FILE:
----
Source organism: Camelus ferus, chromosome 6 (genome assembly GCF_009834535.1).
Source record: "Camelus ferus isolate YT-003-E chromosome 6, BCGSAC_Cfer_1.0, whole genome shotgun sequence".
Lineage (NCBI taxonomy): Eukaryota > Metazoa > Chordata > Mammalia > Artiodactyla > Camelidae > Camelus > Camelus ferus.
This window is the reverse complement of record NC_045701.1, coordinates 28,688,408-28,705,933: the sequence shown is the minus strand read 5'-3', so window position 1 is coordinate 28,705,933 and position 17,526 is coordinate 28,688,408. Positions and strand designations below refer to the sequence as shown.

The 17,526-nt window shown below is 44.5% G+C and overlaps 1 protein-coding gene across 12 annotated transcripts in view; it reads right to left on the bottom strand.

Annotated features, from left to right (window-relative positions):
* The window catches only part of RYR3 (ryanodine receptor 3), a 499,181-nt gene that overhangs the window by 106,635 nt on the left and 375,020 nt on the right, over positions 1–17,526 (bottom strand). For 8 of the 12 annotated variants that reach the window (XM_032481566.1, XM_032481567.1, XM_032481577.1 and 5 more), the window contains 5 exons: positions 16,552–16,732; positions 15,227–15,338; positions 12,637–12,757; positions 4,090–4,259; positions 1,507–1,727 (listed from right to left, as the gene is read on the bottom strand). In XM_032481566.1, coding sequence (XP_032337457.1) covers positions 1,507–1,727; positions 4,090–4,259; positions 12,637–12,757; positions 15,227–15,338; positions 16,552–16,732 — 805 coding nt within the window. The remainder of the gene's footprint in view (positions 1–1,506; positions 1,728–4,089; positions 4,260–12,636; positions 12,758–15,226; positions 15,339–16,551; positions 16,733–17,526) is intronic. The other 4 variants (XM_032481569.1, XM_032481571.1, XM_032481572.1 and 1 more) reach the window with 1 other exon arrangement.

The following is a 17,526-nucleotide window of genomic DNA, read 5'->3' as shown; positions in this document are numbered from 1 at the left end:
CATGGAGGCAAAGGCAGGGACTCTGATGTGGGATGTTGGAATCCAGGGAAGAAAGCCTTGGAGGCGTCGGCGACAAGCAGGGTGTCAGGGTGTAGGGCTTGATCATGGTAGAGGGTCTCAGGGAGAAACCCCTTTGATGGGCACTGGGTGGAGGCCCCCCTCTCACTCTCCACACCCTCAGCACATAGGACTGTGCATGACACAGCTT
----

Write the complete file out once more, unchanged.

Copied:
Source organism: Camelus ferus, chromosome 6 (genome assembly GCF_009834535.1).
Source record: "Camelus ferus isolate YT-003-E chromosome 6, BCGSAC_Cfer_1.0, whole genome shotgun sequence".
Lineage (NCBI taxonomy): Eukaryota > Metazoa > Chordata > Mammalia > Artiodactyla > Camelidae > Camelus > Camelus ferus.
This window is the reverse complement of record NC_045701.1, coordinates 28,688,408-28,705,933: the sequence shown is the minus strand read 5'-3', so window position 1 is coordinate 28,705,933 and position 17,526 is coordinate 28,688,408. Positions and strand designations below refer to the sequence as shown.

The 17,526-nt window shown below is 44.5% G+C and overlaps 1 protein-coding gene across 12 annotated transcripts in view; it reads right to left on the bottom strand.

Annotated features, from left to right (window-relative positions):
* The window catches only part of RYR3 (ryanodine receptor 3), a 499,181-nt gene that overhangs the window by 106,635 nt on the left and 375,020 nt on the right, over positions 1–17,526 (bottom strand). For 8 of the 12 annotated variants that reach the window (XM_032481566.1, XM_032481567.1, XM_032481577.1 and 5 more), the window contains 5 exons: positions 16,552–16,732; positions 15,227–15,338; positions 12,637–12,757; positions 4,090–4,259; positions 1,507–1,727 (listed from right to left, as the gene is read on the bottom strand). In XM_032481566.1, coding sequence (XP_032337457.1) covers positions 1,507–1,727; positions 4,090–4,259; positions 12,637–12,757; positions 15,227–15,338; positions 16,552–16,732 — 805 coding nt within the window. The remainder of the gene's footprint in view (positions 1–1,506; positions 1,728–4,089; positions 4,260–12,636; positions 12,758–15,226; positions 15,339–16,551; positions 16,733–17,526) is intronic. The other 4 variants (XM_032481569.1, XM_032481571.1, XM_032481572.1 and 1 more) reach the window with 1 other exon arrangement.

The following is a 17,526-nucleotide window of genomic DNA, read 5'->3' as shown; positions in this document are numbered from 1 at the left end:
CATGGAGGCAAAGGCAGGGACTCTGATGTGGGATGTTGGAATCCAGGGAAGAAAGCCTTGGAGGCGTCGGCGACAAGCAGGGTGTCAGGGTGTAGGGCTTGATCATGGTAGAGGGTCTCAGGGAGAAACCCCTTTGATGGGCACTGGGTGGAGGCCCCCCTCTCACTCTCCACACCCTCAGCACATAGGACTGTGCATGACACAGCTT